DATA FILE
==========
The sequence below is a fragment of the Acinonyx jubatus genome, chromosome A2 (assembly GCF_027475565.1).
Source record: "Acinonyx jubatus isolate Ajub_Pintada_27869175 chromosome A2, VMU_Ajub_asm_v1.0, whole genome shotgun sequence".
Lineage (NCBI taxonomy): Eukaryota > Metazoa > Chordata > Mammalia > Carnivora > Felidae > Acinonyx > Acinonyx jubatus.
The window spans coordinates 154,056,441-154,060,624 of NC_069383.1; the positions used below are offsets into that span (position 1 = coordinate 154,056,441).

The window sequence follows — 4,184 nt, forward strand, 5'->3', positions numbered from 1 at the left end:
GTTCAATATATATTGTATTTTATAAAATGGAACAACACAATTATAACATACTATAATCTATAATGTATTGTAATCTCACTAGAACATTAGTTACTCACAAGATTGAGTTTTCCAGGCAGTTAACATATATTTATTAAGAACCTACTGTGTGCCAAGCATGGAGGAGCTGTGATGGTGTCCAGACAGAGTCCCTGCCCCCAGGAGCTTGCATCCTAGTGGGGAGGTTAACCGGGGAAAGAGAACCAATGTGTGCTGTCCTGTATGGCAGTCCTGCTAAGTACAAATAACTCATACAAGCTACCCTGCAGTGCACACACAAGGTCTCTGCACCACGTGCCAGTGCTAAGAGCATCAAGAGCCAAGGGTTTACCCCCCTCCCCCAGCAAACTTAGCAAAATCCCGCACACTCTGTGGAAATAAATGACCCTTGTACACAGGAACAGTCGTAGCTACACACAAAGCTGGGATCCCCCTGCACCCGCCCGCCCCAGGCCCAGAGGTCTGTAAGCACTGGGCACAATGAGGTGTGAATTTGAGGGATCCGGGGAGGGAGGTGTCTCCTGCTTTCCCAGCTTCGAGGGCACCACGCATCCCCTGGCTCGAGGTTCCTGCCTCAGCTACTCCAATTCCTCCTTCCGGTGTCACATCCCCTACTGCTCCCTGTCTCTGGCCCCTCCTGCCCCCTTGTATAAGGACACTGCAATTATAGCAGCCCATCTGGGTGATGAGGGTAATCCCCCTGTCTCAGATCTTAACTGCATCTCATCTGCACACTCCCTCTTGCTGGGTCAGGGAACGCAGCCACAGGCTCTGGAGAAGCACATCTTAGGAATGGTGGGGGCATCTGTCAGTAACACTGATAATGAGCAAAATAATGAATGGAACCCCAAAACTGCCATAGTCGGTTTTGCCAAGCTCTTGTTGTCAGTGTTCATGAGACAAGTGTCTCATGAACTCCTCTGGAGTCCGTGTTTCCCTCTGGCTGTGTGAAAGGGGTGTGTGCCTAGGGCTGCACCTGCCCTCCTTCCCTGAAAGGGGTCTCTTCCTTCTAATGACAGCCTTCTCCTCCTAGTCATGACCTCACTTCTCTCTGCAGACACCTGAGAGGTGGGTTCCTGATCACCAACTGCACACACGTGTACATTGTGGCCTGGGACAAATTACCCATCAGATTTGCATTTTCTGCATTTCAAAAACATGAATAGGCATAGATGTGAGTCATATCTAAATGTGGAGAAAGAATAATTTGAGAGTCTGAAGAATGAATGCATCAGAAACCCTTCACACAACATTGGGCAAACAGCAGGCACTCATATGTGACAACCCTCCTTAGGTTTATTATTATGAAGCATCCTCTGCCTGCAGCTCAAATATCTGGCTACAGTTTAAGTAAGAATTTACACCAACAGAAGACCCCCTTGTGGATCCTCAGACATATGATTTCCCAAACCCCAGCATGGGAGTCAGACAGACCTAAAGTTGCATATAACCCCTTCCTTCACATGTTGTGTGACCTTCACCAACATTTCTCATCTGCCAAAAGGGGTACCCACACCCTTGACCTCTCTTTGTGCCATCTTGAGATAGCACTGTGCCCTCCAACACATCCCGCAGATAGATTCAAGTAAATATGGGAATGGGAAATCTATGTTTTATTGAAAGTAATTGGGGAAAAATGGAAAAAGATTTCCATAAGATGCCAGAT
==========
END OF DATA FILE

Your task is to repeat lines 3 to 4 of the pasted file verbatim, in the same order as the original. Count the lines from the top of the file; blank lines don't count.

Lineage (NCBI taxonomy): Eukaryota > Metazoa > Chordata > Mammalia > Carnivora > Felidae > Acinonyx > Acinonyx jubatus.
The window spans coordinates 154,056,441-154,060,624 of NC_069383.1; the positions used below are offsets into that span (position 1 = coordinate 154,056,441).